"The Commission would give itself the right to levy the tax and would become a leading borrower on capital markets. This is contrary to the treaties, but the European Commission is trying to force it. Von der Leyen asks the next generation to sacrifice itself. What a great heritage!" Mariani added.

Meanwhile, the European commissioner for economy, Paolo Gentiloni, wrote on Twitter that the plan is "a European turning point to face an unprecedented crisis," as it would help correct the economic differences between the countries of the eurozone.

As for Spain, the spokesman for Vox party in Spain, Alonso de Mendoza, said that the plan announced by Von der Leyen seemed like "a tragic and bad taste joke." According to the politician, the amount of aid is far from sufficient, while the amount of funds for climate change recently announced was twice as much. in addition, the president of the European Commission did not say anything about small and medium businesses, the true victims of the pandemic, and did not take into account that some countries are more affected than others.

Alonso de Mendoza added that the plan only proved that Brussels used the crisis "to impose that absurd, globalist ideological agenda that only benefits a few � the usual ones," which they could not have implanted under normal circumstances, as Europeans would never allow it.

"To talk about the 'ecological transition' and conditioning aid on compliance with the so-called 'Green Pact' or the Paris Agreement, when thousands of European SMEs [small and medium enterprises] are closing and millions of Europeans and Spaniards are going out of work, makes no sense at all. No European is going to accept that, and if the terms of the plan do not change, if the small businessman is not helped before the financial multinational or the electricity lobby, we highly doubt that this nonsense will be unanimously approved in the council," the spokesman said in a statement.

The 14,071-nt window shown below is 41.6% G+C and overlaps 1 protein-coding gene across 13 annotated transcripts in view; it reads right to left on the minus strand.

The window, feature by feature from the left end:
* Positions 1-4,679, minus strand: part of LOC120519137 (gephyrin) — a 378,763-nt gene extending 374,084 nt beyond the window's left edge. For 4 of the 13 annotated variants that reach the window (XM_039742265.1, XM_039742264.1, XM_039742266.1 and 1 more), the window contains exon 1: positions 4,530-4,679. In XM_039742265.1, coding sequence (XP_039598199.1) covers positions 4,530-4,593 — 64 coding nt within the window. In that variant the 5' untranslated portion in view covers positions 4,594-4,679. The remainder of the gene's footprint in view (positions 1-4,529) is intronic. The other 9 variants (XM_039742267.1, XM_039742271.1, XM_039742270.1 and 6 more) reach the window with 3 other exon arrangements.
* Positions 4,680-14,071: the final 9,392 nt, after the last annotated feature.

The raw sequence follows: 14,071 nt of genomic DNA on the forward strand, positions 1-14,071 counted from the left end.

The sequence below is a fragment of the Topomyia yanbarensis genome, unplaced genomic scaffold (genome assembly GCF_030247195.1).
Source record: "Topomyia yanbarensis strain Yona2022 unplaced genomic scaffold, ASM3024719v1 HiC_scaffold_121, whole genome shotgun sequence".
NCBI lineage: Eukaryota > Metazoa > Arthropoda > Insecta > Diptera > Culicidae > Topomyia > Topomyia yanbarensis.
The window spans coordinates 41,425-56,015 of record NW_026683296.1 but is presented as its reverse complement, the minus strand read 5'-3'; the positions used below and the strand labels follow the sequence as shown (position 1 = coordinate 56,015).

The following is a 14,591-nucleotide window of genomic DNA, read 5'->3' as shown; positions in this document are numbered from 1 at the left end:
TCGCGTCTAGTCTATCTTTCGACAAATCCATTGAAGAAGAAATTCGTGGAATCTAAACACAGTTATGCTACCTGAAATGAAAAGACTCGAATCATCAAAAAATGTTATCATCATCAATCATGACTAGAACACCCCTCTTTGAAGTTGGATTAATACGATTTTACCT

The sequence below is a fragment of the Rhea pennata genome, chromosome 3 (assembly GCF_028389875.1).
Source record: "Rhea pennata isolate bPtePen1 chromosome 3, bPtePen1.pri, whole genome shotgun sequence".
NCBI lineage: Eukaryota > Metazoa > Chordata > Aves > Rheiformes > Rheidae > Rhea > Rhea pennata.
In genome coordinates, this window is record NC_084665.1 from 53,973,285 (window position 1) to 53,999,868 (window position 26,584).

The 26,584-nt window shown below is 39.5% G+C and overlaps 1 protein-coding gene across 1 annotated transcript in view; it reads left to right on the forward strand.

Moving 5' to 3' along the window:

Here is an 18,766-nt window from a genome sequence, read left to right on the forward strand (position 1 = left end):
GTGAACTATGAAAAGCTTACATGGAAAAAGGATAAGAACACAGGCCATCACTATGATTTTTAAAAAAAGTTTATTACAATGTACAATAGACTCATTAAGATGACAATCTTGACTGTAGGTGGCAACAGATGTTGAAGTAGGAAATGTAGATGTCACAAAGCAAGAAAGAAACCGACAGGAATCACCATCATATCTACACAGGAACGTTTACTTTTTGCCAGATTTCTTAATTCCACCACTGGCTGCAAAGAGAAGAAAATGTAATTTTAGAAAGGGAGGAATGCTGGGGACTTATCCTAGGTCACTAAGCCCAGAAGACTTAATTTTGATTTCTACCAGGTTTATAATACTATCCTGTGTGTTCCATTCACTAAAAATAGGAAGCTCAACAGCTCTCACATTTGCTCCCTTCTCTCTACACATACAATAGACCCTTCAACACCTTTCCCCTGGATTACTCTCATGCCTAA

According to him, the assistance must be conditioned to three priorities � which sectors of the economy are the worst hit; which countries or regions of the bloc need the most help; and what the EU members can do not to depend on products from Asian countries.


Several countries, which were efficient in their fight against the coronavirus and which are also lightly indebted, in northern Europe, have been surprised by the plan proposed by Macron and Merkel and the incredibly high level of grants, reserved as free money for those member states that did not manage to handle the crisis well and are also very much indebted.

Not only Austria, Denmark, the Netherlands and Sweden, often referred to as the "frugal four," but also Poland, Hungary or the Czech Republic, as well as major parties in several other member states, raise the question of how they can stop the distribution of free grants and how much loans there will be. They rejected the plan, proposing instead that support be issued in the form of repayable loans, cheap but not free.

According to Austrian Chancellor Sebastian Kurz, the plan is "only a basis for negotiations, where the part between loans and grants must be discussed." Kurz spoke in favor of loans, as did Danish Foreign Minister Jeppe Kofod. Meanwhile, Swedish Prime Minister Stefan Lofven said that "the planned amount of subsidies with no claims for reimbursement is astonishing."